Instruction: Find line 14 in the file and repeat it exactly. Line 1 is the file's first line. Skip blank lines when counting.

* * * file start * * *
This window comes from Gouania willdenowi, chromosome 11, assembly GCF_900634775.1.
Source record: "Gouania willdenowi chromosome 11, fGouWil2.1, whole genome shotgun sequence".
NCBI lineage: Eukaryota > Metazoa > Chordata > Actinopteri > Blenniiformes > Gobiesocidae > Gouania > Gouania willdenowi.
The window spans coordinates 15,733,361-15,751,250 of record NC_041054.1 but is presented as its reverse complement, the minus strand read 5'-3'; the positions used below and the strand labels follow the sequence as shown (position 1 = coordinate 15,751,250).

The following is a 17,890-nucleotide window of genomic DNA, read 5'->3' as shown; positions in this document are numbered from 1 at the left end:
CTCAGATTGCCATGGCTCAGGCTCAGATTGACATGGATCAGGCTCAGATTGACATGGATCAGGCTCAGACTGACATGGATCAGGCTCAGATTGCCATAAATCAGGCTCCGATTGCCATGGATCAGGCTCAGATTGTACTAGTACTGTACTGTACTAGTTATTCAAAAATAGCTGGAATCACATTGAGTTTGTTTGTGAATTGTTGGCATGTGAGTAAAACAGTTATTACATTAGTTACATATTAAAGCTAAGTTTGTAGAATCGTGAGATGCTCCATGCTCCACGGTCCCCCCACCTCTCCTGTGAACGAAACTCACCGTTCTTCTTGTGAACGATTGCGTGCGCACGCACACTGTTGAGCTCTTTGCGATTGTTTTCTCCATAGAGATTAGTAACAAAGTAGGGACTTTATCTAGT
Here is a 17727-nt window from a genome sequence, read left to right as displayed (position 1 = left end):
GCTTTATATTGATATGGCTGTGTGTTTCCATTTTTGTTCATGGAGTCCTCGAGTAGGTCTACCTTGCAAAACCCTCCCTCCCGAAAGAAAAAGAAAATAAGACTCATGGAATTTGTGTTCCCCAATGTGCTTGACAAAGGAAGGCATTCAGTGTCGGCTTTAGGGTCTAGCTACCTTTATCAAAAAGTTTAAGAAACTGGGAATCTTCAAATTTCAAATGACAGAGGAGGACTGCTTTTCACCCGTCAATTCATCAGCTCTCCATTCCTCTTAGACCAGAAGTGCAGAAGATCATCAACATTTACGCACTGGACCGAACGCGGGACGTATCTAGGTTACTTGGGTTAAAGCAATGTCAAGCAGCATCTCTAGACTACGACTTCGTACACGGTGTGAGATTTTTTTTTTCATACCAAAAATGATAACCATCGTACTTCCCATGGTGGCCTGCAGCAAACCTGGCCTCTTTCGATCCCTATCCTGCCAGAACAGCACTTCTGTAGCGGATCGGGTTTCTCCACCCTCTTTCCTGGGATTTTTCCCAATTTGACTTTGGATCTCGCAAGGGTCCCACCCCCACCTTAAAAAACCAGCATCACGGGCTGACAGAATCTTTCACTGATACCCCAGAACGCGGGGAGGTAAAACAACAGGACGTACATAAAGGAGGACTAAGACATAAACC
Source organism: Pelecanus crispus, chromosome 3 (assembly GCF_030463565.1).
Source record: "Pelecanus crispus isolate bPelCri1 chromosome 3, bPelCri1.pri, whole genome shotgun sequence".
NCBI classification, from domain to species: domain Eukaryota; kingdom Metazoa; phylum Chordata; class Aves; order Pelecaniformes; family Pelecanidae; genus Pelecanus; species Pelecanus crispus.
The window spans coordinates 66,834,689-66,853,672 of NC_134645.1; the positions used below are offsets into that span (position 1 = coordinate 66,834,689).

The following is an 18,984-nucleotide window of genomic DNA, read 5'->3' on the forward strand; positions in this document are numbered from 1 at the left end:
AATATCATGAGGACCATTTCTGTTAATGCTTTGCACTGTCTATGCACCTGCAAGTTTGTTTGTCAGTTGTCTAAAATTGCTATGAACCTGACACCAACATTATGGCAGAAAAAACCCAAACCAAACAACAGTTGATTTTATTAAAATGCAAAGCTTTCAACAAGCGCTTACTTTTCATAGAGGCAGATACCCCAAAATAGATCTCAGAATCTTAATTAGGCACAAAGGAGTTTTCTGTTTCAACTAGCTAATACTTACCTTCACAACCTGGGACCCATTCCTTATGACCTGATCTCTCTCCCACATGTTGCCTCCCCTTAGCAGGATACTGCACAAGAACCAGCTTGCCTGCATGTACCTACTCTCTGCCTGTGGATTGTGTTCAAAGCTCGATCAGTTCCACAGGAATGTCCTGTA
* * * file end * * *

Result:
AATATCATGAGGACCATTTCTGTTAATGCTTTGCACTGTCTATGCACCTGCAAGTTTGTTTGTCAGTTGTCTAAAATTGCTATGAACCTGACACCAACATTATGGCAGAAAAAACCCAAACCAAACAACAGTTGATTTTATTAAAATGCAAAGCTTTCAACAAGCGCTTACTTTTCATAGAGGCAGATACCCCAAAATAGATCTCAGAATCTTAATTAGGCACAAAGGAGTTTTCTGTTTCAACTAGCTAATACTTACCTTCACAACCTGGGACCCATTCCTTATGACCTGATCTCTCTCCCACATGTTGCCTCCCCTTAGCAGGATACTGCACAAGAACCAGCTTGCCTGCATGTACCTACTCTCTGCCTGTGGATTGTGTTCAAAGCTCGATCAGTTCCACAGGAATGTCCTGTA